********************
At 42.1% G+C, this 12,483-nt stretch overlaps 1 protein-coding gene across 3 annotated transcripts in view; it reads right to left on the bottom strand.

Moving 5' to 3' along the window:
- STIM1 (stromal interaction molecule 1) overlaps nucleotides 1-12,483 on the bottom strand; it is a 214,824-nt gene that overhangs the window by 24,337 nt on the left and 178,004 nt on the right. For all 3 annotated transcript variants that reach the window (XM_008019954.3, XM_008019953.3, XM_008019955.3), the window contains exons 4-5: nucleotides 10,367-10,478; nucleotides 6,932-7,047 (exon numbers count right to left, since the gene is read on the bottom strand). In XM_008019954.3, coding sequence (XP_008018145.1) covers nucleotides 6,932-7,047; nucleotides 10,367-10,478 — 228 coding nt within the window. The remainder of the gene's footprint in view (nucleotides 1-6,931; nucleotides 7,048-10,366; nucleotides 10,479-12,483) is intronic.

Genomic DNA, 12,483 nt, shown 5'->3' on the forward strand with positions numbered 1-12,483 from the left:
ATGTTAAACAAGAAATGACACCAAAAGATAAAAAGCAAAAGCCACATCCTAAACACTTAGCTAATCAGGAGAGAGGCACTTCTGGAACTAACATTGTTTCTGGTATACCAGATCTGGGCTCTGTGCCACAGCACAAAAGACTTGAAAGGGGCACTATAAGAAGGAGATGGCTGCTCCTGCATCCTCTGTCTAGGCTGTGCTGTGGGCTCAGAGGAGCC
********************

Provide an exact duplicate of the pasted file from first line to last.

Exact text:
At 42.1% G+C, this 12,483-nt stretch overlaps 1 protein-coding gene across 3 annotated transcripts in view; it reads right to left on the bottom strand.

Moving 5' to 3' along the window:
- STIM1 (stromal interaction molecule 1) overlaps nucleotides 1-12,483 on the bottom strand; it is a 214,824-nt gene that overhangs the window by 24,337 nt on the left and 178,004 nt on the right. For all 3 annotated transcript variants that reach the window (XM_008019954.3, XM_008019953.3, XM_008019955.3), the window contains exons 4-5: nucleotides 10,367-10,478; nucleotides 6,932-7,047 (exon numbers count right to left, since the gene is read on the bottom strand). In XM_008019954.3, coding sequence (XP_008018145.1) covers nucleotides 6,932-7,047; nucleotides 10,367-10,478 — 228 coding nt within the window. The remainder of the gene's footprint in view (nucleotides 1-6,931; nucleotides 7,048-10,366; nucleotides 10,479-12,483) is intronic.

Genomic DNA, 12,483 nt, shown 5'->3' on the forward strand with positions numbered 1-12,483 from the left:
ATGTTAAACAAGAAATGACACCAAAAGATAAAAAGCAAAAGCCACATCCTAAACACTTAGCTAATCAGGAGAGAGGCACTTCTGGAACTAACATTGTTTCTGGTATACCAGATCTGGGCTCTGTGCCACAGCACAAAAGACTTGAAAGGGGCACTATAAGAAGGAGATGGCTGCTCCTGCATCCTCTGTCTAGGCTGTGCTGTGGGCTCAGAGGAGCC